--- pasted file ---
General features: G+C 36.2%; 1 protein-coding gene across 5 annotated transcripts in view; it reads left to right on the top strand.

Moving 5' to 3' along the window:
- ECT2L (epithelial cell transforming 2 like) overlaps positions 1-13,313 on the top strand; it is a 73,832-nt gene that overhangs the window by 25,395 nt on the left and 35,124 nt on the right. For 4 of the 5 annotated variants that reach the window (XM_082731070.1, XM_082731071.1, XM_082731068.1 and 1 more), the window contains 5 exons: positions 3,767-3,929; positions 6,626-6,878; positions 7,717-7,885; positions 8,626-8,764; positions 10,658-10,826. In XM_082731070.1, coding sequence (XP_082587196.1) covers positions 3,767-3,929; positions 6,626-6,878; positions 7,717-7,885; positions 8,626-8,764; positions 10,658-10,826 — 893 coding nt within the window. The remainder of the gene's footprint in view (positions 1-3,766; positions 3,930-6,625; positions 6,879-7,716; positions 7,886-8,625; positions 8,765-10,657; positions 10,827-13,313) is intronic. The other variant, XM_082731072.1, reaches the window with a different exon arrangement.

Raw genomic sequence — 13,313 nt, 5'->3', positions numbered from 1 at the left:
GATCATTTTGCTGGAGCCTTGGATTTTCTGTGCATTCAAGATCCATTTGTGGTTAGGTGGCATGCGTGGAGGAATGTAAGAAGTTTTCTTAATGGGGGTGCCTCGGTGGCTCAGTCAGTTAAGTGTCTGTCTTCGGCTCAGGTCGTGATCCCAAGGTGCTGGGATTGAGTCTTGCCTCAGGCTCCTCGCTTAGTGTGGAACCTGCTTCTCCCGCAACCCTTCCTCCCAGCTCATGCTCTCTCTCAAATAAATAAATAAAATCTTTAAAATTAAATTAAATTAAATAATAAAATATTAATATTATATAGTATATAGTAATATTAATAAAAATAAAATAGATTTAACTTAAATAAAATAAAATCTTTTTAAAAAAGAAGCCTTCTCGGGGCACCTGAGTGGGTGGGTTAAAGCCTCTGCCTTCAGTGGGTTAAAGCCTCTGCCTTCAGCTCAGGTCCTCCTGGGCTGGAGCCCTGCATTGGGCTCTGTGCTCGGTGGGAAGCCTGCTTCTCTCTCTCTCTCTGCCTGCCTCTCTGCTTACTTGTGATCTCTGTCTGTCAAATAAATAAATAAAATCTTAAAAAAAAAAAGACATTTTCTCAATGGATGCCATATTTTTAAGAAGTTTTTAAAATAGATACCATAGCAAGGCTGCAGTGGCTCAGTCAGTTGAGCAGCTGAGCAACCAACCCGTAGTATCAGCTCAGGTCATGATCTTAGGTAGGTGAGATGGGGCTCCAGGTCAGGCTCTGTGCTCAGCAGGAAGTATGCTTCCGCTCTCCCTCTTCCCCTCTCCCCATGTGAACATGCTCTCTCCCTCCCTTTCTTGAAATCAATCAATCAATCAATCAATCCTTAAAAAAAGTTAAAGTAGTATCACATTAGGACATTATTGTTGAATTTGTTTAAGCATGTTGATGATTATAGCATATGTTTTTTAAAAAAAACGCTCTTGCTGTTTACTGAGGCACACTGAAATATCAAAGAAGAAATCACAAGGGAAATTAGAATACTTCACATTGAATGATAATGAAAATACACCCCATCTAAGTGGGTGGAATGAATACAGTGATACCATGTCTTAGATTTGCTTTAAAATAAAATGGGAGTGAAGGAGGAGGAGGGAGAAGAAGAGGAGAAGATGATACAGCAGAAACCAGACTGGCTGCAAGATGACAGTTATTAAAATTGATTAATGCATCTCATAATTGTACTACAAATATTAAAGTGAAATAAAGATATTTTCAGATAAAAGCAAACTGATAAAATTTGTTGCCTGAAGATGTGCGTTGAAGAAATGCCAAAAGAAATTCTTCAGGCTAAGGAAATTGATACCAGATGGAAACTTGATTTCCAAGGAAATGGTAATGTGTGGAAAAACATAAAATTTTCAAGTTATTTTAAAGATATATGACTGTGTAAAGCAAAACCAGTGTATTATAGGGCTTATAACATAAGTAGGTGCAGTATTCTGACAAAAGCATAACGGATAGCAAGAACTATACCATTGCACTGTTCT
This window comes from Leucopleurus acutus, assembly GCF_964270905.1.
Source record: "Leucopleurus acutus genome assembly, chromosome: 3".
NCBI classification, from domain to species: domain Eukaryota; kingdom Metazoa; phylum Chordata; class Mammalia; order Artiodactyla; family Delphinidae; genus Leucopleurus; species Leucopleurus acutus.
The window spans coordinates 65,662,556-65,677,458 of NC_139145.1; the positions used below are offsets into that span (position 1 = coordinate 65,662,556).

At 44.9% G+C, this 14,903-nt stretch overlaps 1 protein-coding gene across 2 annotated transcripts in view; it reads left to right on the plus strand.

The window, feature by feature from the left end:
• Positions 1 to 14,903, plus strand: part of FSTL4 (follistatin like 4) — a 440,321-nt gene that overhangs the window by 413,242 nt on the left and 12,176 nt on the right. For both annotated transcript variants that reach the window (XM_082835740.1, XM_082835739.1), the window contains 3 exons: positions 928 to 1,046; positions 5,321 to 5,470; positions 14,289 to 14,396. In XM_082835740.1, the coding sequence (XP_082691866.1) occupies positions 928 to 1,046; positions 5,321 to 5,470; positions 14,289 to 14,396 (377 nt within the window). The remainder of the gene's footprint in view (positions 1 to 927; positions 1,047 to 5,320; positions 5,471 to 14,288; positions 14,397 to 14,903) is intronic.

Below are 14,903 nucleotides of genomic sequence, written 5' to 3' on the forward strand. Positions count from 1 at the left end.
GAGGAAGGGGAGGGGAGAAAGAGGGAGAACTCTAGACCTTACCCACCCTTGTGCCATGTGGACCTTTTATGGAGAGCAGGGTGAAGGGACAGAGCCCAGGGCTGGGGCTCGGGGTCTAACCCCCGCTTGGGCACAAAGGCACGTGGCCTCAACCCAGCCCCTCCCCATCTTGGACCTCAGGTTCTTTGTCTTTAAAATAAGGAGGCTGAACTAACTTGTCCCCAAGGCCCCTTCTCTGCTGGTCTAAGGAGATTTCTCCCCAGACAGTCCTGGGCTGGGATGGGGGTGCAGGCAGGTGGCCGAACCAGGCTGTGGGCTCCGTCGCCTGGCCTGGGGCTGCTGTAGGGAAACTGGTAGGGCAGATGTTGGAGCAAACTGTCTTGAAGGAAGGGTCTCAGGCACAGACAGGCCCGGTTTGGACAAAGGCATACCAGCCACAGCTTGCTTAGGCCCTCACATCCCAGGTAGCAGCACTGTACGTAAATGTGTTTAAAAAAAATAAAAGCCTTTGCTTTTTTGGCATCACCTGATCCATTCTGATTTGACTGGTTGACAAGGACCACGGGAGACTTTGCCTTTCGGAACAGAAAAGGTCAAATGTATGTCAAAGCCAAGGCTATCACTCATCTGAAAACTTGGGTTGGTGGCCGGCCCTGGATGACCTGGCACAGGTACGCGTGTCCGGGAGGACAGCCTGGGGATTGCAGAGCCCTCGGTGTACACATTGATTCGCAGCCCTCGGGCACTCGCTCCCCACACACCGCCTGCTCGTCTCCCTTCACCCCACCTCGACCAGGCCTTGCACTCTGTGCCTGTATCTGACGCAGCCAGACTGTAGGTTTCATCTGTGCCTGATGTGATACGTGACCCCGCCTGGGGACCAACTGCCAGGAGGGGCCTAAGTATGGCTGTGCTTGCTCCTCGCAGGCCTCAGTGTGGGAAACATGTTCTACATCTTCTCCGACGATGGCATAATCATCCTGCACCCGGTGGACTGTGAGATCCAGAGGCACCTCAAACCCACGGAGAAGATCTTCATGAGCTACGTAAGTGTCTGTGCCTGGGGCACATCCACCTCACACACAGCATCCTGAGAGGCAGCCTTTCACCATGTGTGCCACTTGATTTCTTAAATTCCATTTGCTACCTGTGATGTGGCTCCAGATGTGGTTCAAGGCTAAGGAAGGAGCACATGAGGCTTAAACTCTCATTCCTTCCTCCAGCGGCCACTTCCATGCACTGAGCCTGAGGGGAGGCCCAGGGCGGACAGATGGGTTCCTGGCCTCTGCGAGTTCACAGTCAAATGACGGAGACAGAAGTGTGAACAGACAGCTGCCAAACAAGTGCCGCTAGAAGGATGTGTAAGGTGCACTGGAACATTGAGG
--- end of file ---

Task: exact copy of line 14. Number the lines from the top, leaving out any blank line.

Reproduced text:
GAGGAAGGGGAGGGGAGAAAGAGGGAGAACTCTAGACCTTACCCACCCTTGTGCCATGTGGACCTTTTATGGAGAGCAGGGTGAAGGGACAGAGCCCAGGGCTGGGGCTCGGGGTCTAACCCCCGCTTGGGCACAAAGGCACGTGGCCTCAACCCAGCCCCTCCCCATCTTGGACCTCAGGTTCTTTGTCTTTAAAATAAGGAGGCTGAACTAACTTGTCCCCAAGGCCCCTTCTCTGCTGGTCTAAGGAGATTTCTCCCCAGACAGTCCTGGGCTGGGATGGGGGTGCAGGCAGGTGGCCGAACCAGGCTGTGGGCTCCGTCGCCTGGCCTGGGGCTGCTGTAGGGAAACTGGTAGGGCAGATGTTGGAGCAAACTGTCTTGAAGGAAGGGTCTCAGGCACAGACAGGCCCGGTTTGGACAAAGGCATACCAGCCACAGCTTGCTTAGGCCCTCACATCCCAGGTAGCAGCACTGTACGTAAATGTGTTTAAAAAAAATAAAAGCCTTTGCTTTTTTGGCATCACCTGATCCATTCTGATTTGACTGGTTGACAAGGACCACGGGAGACTTTGCCTTTCGGAACAGAAAAGGTCAAATGTATGTCAAAGCCAAGGCTATCACTCATCTGAAAACTTGGGTTGGTGGCCGGCCCTGGATGACCTGGCACAGGTACGCGTGTCCGGGAGGACAGCCTGGGGATTGCAGAGCCCTCGGTGTACACATTGATTCGCAGCCCTCGGGCACTCGCTCCCCACACACCGCCTGCTCGTCTCCCTTCACCCCACCTCGACCAGGCCTTGCACTCTGTGCCTGTATCTGACGCAGCCAGACTGTAGGTTTCATCTGTGCCTGATGTGATACGTGACCCCGCCTGGGGACCAACTGCCAGGAGGGGCCTAAGTATGGCTGTGCTTGCTCCTCGCAGGCCTCAGTGTGGGAAACATGTTCTACATCTTCTCCGACGATGGCATAATCATCCTGCACCCGGTGGACTGTGAGATCCAGAGGCACCTCAAACCCACGGAGAAGATCTTCATGAGCTACGTAAGTGTCTGTGCCTGGGGCACATCCACCTCACACACAGCATCCTGAGAGGCAGCCTTTCACCATGTGTGCCACTTGATTTCTTAAATTCCATTTGCTACCTGTGATGTGGCTCCAGATGTGGTTCAAGGCTAAGGAAGGAGCACATGAGGCTTAAACTCTCATTCCTTCCTCCAGCGGCCACTTCCATGCACTGAGCCTGAGGGGAGGCCCAGGGCGGACAGATGGGTTCCTGGCCTCTGCGAGTTCACAGTCAAATGACGGAGACAGAAGTGTGAACAGACAGCTGCCAAACAAGTGCCGCTAGAAGGATGTGTAAGGTGCACTGGAACATTGAGG